Is it remotely possible that we are double parked around the corner from the TOE (aka: The Unified Theory of Everything) — and just have to make that final turn? My own Hammond’s Road Atlas has been the various iterations of the DSM, the Diagnostic and Statistical Manual, currently in its fifth go-round. This compendium has valiantly, comprehensively (so we hope), and sometimes mistakenly catalogued mental disorders. And evolved over the past 70 years from what, by today’s standard, would be an ‘extended pamphlet’ to the DSM-5’s bulky near 1000 pages. Its editions have ebbed and flowed, reflecting the ‘current wisdom’ on what constitutes a ‘disorder’. The general direction, one hopes, has been an evolution toward a kinder, gentler (and certainly more informed and inclusive) catalogue.
One constant, however, has remained. Diagnosis, the cornerstone of psychological and psychiatric treatment and intervention, has remained slavishly dependent on checklists of clinical symptom clusters — ‘observables’ if you will. Tote up the tick boxes and, if the criteria are met, you have a ‘diagnosis’. With the 2013 advent of the DSM-5, the somewhat cynical, but not wholly undeserved criticism, was that it represented a ‘reshuffling of the deck chairs’. The long-awaited tome that would focus on, or at least include the collecting of genetic, imaging, physiologic, and cognitive data in formulating a diagnosis, had failed to materialize. As one Scientific American article from that year put it: ‘New DSM-5 Ignores Biology of Mental Illness’. The curtain was pulled aside and the same wee wizard revealed — dressed in a nice, new aubergine suit (distinguishing it from its blue predecessor), updated font and numbering in the lapel pin (5 vs. V), but echoing Macbeth’s lament: ‘a tale told by an idiot, full and sound and fury — but signifying nothing’.
Well that’s a bit harsh. But it certainly seems to have contributed to a pretty seismic shift in momentum. Biology, more particularly neurobiology is increasingly the bar to be at when seeking ‘points of origin’ of any number of ‘conditions’ that for decades saw the search end with a tally on the scorecard of diagnostic criteria. Although dedicatedly toiling on in the labs and academic institutions for eons, these ‘rat-runners’ were under-recognized, while their ‘applied’ counterparts garnered centre stage. Just as the mind and the body had remained separate entities (thanks Descartes!), so the researcher and the clinician occupied functionally opposite corners of the ring. The former picking methodically away at esoteric connections between this behaviour and that tiny region of the brain; the latter, confidently trotting out fifty-year old wisdom from the most recent iteration of the Titanic. Happily, fundamentally that is changing.
I have long been interested in psychopathy, that most heinous villain of personality disorders. Somewhat coincidentally in 2013, I was seated in an auditorium at Penetanguishene, a facility, part ‘jail’, part treatment venue where many such individuals are housed. The keynote presenters were Robert Hare and his team, widely acknowledged as the leading experts on psychopathy and the diagnosis of same. His PCL-R is the instrument almost universally utilized in identifying and rating levels of this disorder. In keeping with the scorecard protocol, Hare’s exhaustive research has centred on the 20 elements that define the psychopath. Each scored 0, 1, or 2, in a trained clinician’s opinion, a tally (generally) of 30 or more is pretty much a slam dunk.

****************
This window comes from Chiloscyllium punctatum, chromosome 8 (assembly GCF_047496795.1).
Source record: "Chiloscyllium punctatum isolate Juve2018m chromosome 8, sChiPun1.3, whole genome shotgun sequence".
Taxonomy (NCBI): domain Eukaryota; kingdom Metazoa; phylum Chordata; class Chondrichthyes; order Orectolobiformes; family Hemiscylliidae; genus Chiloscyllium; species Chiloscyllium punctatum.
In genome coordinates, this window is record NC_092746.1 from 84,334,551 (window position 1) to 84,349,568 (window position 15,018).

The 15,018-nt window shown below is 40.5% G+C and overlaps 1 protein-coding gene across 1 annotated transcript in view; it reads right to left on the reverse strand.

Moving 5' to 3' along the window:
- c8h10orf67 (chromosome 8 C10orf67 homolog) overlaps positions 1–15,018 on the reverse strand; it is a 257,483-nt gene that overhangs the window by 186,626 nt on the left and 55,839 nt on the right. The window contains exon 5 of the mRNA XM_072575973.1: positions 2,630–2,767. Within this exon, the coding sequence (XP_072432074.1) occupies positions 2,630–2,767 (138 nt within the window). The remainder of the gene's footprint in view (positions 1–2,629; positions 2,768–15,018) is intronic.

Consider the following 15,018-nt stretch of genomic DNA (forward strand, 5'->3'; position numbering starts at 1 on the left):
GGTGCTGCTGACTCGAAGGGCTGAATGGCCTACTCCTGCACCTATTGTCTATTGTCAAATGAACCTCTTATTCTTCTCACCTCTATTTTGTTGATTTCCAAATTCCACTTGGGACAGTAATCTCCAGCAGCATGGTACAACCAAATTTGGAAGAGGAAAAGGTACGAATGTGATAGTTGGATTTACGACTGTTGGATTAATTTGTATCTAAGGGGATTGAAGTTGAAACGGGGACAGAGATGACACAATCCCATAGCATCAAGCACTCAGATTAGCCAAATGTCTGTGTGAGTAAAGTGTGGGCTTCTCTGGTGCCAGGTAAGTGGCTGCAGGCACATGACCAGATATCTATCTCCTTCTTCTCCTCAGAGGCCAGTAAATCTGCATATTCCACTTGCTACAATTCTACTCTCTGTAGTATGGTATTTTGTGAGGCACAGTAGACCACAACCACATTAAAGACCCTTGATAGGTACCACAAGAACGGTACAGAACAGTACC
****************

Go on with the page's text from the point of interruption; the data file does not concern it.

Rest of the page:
The conference participants included corrections officers, police, and mental health practitioners from all walks. When Hare began to introduce his neurological research, I’m pretty sure I saw a large chunk of the attendees start to glaze over. The fMRI results, response times to ‘emotionally-charged’ words, and relative sizes of various brain structures seemed to have scant application to the parolee who failed to show for an appointment or the guy who regularly got busted for assault or fraud. But Hare persevered, introducing a nascent interest of his: Is the psychopath a criminal who chooses to act out against societal norms; or is he a product of his wiring? Should he be incarcerated or treated? He was straying into the moral minefield of culpability, choice, and societal response.
A core ‘deficit’ in the psychopathic tool box — and one of Hare’s 20 — is empathy. Fast forward a half-dozen years. I was listening to a podcast built around a relatively rare condition, in its various forms collectively referred to as synesthesia. In this particular instance, a Mirror-touch manifestation of the ‘disorder’ was being described as experiencing what another might feel, but on multiple sensory levels, at high levels of intensity, and involuntarily — in short, an ‘excess of empathy’. The disorder is being traced to a tiny cortical region, the temperoparietal junction, the TPJ (say that ten times quickly!); and specifically the level of ‘gray matter volume’ present. I began to wonder if one end of the empathy stick saw wildly increased levels of sensitivity to others, perspective taking, interdependence, etc., could the other end of said stick (all those nasty antisocial’s) see the structural opposite. A little digging says, yes. This is not to say psychopathy is bred in the bone, but certainly the wiring — however, it’s shaped and established — plays its part.
So here we are. The marriage of mind and body is slowly being reconciled. Those sacred clusters of symptoms continue to be figural focuses in intervention; but the causes are steadily being revealed — and with them a true paradigm shift in treatment. The art and the science can, will, indeed must play together in the same sand box.